That’s a good get-out clause for me. Yay! I’m still succeeding in life!

Why don’t you all head over to MUBI then? Although it hasn’t formally said so, seems to be celebrating two women directors in particular this month. And they couldn’t be more different!

American Honey (2016)

Andrea Arnold

Andrea Arnold is English and very much dedicated to social realism, particularly with regards to working class women. She won an Academy Award for her short film Wasp in 2005, and her feature films include Red Road, Fish Tank and American Honey, all of which have won the Jury Prize at the Cannes Film Festival. She’s also recently shot her first documentary, Cow, which is all about… a cow.

MUBI has pretty much her entire catalogue and while my above précis of her work doesn’t sound like too much fun, as I found with Wasp, it’s not as bleak as you might think. I’d definitely suggest giving it a try, starting with her short movies:

And if you’d like to hear her discuss her most recent work, I’d recommended listening to this interview:

Portrait of a Lady on Fire (2019)

Céline Sciamma

Céline Sciamma is easily one of the most important and accomplished female directors, perhaps even directors working in France and perhaps the world in the past decade. The New Yorker argued last month that she’s on a ‘quest for a new feminist grammar of cinema’ – while simultaneously arguing that her representation of Black women in Girlhood is unfeminist.

At the very least, with movies such as Portrait of a Lady on Fire, Water Lilies, Girlhood and Tomboy she has managed to bring into the mainstream feminist ideas and complex questions about gender and queer identity that previously have been poorly addressed by cinema. And with movies such as Petite maman, she shows she can do movies that are fantastic and beautiful, rather than political.

And here’s another lovely podcast where Sciamma talks about her work.

Film

The TMINE Multiplex: I Am Twenty, The Truth about Cats and Dogs and more

In which Nat talks briefly about the movies she’s been watching this week for no particular reason and that probably don’t warrant proper reviews, but hey? Wouldn’t it be nice if we all chatted about them anyway?

I’m not saying I’m going to turn into a cat lady any time soon, but I’ve not been out in a while. At least, not to the movies. This is strange for me, particularly with a Robert Pattinson movie in the cinema at the moment (The Batman), but honestly, that just looks nasty. I know: after the entire Dark Knight trilogy, could Batman get any nastier? I’m reassured by people who enjoy such things that yes, Batman can get nastier. So I’m going to give it a miss.

I really hope, though, that are some lovely new films for me to watch at the cinema soon, though.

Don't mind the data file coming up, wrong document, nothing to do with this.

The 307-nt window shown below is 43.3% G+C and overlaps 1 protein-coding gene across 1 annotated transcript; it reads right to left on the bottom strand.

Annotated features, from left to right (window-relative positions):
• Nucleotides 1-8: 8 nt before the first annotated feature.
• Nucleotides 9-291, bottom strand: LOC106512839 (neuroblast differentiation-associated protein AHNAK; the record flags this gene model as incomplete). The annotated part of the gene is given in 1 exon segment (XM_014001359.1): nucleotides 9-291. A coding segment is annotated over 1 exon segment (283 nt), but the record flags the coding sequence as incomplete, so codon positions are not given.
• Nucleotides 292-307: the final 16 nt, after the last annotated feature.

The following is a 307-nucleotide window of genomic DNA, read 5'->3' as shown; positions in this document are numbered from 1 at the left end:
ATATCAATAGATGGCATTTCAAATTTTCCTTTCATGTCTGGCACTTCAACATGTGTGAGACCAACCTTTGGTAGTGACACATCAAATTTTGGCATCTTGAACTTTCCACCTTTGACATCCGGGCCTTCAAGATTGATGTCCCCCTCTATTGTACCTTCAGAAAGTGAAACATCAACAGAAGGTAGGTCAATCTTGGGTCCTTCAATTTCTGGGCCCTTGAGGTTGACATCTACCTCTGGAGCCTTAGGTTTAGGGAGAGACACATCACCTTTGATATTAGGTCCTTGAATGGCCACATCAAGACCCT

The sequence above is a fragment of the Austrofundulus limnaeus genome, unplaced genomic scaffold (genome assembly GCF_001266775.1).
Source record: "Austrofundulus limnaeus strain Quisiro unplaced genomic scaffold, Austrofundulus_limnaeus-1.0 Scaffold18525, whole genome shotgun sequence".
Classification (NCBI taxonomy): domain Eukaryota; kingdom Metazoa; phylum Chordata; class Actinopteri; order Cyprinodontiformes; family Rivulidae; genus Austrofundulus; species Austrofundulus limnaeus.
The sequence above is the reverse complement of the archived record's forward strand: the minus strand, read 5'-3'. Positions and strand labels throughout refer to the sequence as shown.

I’ve not been watching many new films at home, either. Not even that collection of all the James Bond movies I got given for Christmas.

(I really did.)

But I have been running a few retrospectives, which I’ll cover briefly after the jump. I’ve also been watching a few Russian movies. For understandable reasons, I hope? 😭

So here’s what you can look forward to discussing in the TMINE multiplex after the jump:

  1. Black Hawk Down (2001)
  2. Мне двадцать лет (I Am Twenty) (1965)
  3. Цапля и журавль (The Heron and the Crane) (1974)
  4. Romy and Michele’s High School Reunion (1997)
  5. The Truth About Cats And Dogs (1996)

Re: the last of those – I promise I’m not turning into a cat lady.

Continue reading “The TMINE Multiplex: I Am Twenty, The Truth about Cats and Dogs and more”
International TV

What have you been watching? Including The Endgame, Children Ruin Everything, Our Flag Means Death and Troppo

It’s “What have you been watching?”, your chance to recommend to fellow TMINE readers anything you’ve been watching this week

Doing this every two weeks seems to be working out for me right now. I think I can pull this off. Famous last words.

I’ve watched some new TV shows. One from pretty much every country of the world! Well, three of the four usual English-speaking ones. Most of them were rubbish, unfortunately. But at least one was fun. We can talk about those after the jump: Troppo (Australia: ABC), Our Flag Means Death (US: HBO Max), Children Ruin Everything (Canada: CTV) and The Endgame (US: NBC).

But first…

…four shows I didn’t manage to get around to watching

The Dropout (US: Hulu; UK: Disney+) is a switch of the usual ‘drama based on real-life’ offering that we’ve getting of late. It’s a mini-series that sees Amanda Seyfried playing Elizabeth Holmes, and Hulu/Disney+ summarise it thusly: “Elizabeth Holmes, an optimistic and determined young woman, drops out of Stanford to found a promising new blood testing startup.”